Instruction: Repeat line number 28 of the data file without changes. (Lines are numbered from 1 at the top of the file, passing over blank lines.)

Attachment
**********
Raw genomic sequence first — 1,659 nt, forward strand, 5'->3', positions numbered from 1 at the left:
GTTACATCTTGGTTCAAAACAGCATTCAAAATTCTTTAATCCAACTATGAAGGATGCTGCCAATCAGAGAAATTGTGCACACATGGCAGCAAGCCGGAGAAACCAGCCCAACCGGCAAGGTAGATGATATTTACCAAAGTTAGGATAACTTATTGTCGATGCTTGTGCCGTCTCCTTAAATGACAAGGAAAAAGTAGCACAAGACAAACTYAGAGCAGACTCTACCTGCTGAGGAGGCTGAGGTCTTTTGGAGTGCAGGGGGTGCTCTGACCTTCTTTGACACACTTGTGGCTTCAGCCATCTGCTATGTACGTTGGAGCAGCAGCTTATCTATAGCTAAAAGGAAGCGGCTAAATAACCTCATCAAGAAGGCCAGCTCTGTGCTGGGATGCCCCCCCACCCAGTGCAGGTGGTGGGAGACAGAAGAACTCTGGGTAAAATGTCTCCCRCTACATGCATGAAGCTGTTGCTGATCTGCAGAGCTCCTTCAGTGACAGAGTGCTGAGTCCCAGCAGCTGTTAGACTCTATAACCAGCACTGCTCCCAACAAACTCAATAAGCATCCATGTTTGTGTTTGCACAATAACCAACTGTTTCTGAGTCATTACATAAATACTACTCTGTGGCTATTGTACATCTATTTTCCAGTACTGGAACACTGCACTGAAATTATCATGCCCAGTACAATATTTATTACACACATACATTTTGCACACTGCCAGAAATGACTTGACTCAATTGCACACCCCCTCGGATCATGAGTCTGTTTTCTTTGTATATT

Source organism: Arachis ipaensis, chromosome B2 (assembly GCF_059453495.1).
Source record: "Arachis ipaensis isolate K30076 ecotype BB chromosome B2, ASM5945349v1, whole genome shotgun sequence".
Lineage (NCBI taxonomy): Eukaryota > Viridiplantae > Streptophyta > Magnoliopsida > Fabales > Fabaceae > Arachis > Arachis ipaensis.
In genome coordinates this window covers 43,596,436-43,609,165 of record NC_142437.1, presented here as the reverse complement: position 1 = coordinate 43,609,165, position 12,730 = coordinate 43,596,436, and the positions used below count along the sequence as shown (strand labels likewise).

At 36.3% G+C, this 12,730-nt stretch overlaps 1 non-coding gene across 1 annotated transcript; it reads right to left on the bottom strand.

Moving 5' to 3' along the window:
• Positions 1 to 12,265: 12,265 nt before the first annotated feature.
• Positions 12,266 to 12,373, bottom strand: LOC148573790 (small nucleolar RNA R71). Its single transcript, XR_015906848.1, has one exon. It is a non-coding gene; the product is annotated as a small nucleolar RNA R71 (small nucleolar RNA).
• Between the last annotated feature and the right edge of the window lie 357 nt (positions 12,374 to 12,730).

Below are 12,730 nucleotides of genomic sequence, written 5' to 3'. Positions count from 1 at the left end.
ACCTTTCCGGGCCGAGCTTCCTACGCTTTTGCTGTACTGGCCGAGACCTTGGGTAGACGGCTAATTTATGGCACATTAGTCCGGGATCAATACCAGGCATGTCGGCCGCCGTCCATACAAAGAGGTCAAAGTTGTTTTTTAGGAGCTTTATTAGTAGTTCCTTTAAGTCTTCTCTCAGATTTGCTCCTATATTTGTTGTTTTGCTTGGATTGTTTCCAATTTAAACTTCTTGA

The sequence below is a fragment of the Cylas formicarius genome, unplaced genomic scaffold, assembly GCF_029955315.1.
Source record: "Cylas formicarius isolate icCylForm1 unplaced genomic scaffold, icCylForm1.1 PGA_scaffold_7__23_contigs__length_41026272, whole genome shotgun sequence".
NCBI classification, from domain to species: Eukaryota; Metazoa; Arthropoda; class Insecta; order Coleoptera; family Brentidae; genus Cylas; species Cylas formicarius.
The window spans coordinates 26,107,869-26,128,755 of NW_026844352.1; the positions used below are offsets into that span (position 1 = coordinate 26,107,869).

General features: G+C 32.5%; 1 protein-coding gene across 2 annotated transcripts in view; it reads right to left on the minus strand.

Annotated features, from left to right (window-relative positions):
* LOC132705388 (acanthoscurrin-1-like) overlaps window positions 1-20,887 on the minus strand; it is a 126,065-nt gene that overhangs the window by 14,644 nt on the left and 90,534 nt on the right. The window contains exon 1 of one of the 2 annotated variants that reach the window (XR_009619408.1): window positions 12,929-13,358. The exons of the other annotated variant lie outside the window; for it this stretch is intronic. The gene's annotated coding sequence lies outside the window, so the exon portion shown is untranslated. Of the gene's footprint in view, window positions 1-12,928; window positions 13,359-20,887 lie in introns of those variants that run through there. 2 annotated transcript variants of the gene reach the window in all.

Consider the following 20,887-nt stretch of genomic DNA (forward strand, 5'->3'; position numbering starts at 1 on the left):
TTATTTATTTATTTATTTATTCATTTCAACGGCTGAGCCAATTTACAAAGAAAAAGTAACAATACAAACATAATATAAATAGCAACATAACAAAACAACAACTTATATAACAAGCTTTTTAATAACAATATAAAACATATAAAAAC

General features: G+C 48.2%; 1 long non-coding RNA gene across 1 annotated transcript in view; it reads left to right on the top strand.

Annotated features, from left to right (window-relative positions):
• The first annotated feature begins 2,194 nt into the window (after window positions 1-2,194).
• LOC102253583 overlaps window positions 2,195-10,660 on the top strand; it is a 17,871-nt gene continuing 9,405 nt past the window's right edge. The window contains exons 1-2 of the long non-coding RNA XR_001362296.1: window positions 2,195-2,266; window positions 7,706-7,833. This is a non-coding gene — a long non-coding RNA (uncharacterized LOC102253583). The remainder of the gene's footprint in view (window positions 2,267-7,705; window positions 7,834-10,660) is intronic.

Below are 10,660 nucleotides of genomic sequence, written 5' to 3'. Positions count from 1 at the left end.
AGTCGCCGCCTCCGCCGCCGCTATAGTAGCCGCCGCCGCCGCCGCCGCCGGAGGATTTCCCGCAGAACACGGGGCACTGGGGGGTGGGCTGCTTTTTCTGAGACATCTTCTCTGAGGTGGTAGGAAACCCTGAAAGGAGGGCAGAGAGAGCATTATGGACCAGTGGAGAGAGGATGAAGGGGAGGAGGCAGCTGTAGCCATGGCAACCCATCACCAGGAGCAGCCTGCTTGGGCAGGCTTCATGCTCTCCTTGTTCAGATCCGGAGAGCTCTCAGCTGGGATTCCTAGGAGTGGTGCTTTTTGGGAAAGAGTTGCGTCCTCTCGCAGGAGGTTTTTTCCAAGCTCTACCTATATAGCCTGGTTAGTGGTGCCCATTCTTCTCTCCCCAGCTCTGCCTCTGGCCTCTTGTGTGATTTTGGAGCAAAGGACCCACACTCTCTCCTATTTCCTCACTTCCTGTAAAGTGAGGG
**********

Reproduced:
AGTCGCCGCCTCCGCCGCCGCTATAGTAGCCGCCGCCGCCGCCGCCGCCGGAGGATTTCCCGCAGAACACGGGGCACTGGGGGGTGGGCTGCTTTTTCTGAGACATCTTCTCTGAGGTGGTAGGAAACCCTGAAAGGAGGGCAGAGAGAGCATTATGGACCAGTGGAGAGAGGATGAAGGGGAGGAGGCAGCTGTAGCCATGGCAACCCATCACCAGGAGCAGCCTGCTTGGGCAGGCTTCATGCTCTCCTTGTTCAGATCCGGAGAGCTCTCAGCTGGGATTCCTAGGAGTGGTGCTTTTTGGGAAAGAGTTGCGTCCTCTCGCAGGAGGTTTTTTCCAAGCTCTACCTATATAGCCTGGTTAGTGGTGCCCATTCTTCTCTCCCCAGCTCTGCCTCTGGCCTCTTGTGTGATTTTGGAGCAAAGGACCCACACTCTCTCCTATTTCCTCACTTCCTGTAAAGTGAGGG